The company used the 650HA crushers very successfully for about 18 months — one for Metro Atlanta Demolition, along with the 1000 cone, and one for Marietta Recycling Center.

"Then Ken came in and told me about two new jaw crushers that Terex Pegson had introduced: the XA400 and the XR400. So I traded in the two 650HA crushers. The XA400 has a hydraulic adjustment feature that lets you quickly change the machine setting with no drawback rod adjustments. It has very low fuel consumption — I think we're using about six to eight gallons an hour. It handles large feed due to an aggressive high-swing jaw. And it transports easily. Typically I use the XA400 with the 1000 cone and a Powerscreen Warrior 1800 on contract crushing operations at construction sites."

The XR400 has the same features as the XA400, plus hydraulic overload protection, which made it well suited for use in the recycling yard. The jaw has a hydraulic release feature that opens up if anything too hard — like tramp iron or rebar — gets in it. That eliminates shutting down the crusher to get the jaw unlocked and the iron out, which takes a lot of time and can even be dangerous if you're standing over the jaw burning the metal loose.

"The XR400 is exactly what we need at the recycling yard, where we typically have to crush a lot of C&D debris, concrete and asphalt rubble, and granite. The XR400 jaw can handle everything except the asphalt, although an impactor is better for concrete rubble, too. So when we get an accumulation of materials best suited for an impactor, we have Ken bring in a Terex Pegson 1412 Trakpactor on rental."

In some parts of the country, he notes, impactors are the crushers of choice for concrete and asphalt rubble and some aggregates, too, mostly limestone, because impactors are faster than jaws and have better material sizing capabilities. But the hammers wear down too quickly with the granite found in the Atlanta area, he adds, "and that can be quite expensive."

Stewart's XR400 is used also for contract crushing on location for C&D recycling applications. One example is an Atlanta steel mill that was demolished recently. Materials to be crushed were basically a mixture of concrete rubble, granite and chunks of steel slag, as well as the rebar and other metals normally found in C&D debris, with the crushed material used on-site as base for a new multi-level shopping mall, condominiums, and adjacent roadways and parking lots. It was difficult if not impossible to tell the slag from the rubble as the mixture was fed into the XR400 hopper. Time and again the hydraulic release opened the jaw, dropped the slag or rebar onto the discharge belt, then closed back up immediately and went on crushing.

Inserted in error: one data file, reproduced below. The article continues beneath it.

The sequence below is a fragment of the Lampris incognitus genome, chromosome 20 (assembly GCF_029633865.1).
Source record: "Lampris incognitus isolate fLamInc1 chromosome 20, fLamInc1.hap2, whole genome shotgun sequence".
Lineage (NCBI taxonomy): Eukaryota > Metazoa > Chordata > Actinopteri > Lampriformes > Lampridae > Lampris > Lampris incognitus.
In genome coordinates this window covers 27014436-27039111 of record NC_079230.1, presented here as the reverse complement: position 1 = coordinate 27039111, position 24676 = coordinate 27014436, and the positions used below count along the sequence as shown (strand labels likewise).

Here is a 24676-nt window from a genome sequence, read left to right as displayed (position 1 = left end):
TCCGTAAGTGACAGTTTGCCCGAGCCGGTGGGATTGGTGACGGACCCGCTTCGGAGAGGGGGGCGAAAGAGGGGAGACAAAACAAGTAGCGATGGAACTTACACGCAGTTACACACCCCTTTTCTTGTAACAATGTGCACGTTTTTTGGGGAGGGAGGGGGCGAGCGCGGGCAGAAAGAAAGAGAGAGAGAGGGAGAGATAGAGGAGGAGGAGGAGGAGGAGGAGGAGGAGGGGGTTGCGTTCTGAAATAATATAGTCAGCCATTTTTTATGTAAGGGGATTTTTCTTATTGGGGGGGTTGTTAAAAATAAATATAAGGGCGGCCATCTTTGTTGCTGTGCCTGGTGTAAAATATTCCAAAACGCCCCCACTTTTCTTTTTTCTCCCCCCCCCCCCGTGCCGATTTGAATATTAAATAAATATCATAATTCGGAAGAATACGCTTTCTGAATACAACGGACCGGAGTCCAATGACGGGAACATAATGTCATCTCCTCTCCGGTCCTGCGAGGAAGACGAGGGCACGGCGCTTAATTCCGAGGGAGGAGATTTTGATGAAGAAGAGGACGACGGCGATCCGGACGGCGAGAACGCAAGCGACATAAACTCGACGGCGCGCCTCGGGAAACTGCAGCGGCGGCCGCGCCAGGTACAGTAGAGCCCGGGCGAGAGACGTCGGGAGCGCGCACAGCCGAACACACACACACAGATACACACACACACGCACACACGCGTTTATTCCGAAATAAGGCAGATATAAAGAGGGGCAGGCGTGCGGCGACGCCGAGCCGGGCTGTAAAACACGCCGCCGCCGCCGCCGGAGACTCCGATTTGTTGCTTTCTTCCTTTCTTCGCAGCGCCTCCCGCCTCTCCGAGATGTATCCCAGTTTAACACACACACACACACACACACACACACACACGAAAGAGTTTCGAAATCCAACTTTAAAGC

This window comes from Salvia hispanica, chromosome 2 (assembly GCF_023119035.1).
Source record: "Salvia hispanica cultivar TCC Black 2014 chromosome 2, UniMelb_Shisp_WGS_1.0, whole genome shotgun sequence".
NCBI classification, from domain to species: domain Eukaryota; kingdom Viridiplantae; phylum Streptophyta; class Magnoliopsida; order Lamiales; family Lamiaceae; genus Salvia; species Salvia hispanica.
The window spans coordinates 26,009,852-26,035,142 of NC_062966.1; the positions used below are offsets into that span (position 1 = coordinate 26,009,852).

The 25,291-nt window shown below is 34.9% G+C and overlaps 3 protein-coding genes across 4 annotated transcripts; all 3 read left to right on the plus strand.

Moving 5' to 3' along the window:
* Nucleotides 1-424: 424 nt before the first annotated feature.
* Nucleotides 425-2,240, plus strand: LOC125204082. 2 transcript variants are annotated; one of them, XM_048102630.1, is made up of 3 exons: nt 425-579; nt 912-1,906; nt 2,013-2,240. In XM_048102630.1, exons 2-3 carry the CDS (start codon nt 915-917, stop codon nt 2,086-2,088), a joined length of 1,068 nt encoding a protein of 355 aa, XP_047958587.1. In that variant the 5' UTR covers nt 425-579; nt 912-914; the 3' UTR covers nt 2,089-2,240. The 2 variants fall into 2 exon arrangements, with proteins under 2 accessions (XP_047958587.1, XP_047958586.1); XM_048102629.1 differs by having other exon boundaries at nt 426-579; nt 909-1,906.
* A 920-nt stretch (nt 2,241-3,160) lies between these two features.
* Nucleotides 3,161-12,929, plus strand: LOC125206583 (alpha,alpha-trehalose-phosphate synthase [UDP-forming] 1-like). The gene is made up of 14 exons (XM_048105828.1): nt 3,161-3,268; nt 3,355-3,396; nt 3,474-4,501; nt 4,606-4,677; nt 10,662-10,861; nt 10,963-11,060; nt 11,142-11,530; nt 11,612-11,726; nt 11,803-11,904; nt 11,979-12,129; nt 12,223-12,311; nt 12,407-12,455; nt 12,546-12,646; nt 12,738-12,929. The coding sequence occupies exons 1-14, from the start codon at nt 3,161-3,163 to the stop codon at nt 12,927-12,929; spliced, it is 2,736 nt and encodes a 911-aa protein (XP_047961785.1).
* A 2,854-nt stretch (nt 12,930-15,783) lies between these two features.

"Otherwise we would have been shutting down when the jaw seized in the middle of a stroke to unfreeze the locked jaw time after time after time," Stewart said. "That would have delayed the job, thrown the schedule into chaos and cost us a lot of money in the process."

Stewart's other new machines, the Terex Pegson 1000 Maxtrak and Powerscreen Warrior 1800, have now been in use by the company for about three years. The Terex Pegson 1000 Maxtrak cone crusher utilizes the Automax all-in-feed design that can be fed directly from the primary crusher, as well as from a screen plant. The Terex Pegson 1412 Trakpactor features a Hazemag horizontal AP-PH 1214Q primary impact crusher with a 32-inch by 54-inch feed opening, hydraulic apron locking mechanism with overload protection and automatic reset, and the PLC CANBUS control system. The Powerscreen Warrior 1800 is a high-capacity, three-way split machine capable of dry screening and separating a wide variety of materials in applications such as recycling, aggregates, compost, topsoil, and C&D waste.

Stewart concludes by underlining the importance he places on checking references before making equipment selections.

"Every dealer says they'll give you good parts and service support, but they don't all come through as promised," he says. "Unfortunately, you won't find that out until it's too late and you're tearing your hair out because one piece of equipment has your whole system shut down and it's costing you a fortune. So always get references before you buy. If a manufacturer or dealer isn't anxious to have you talk to their customers — beware!"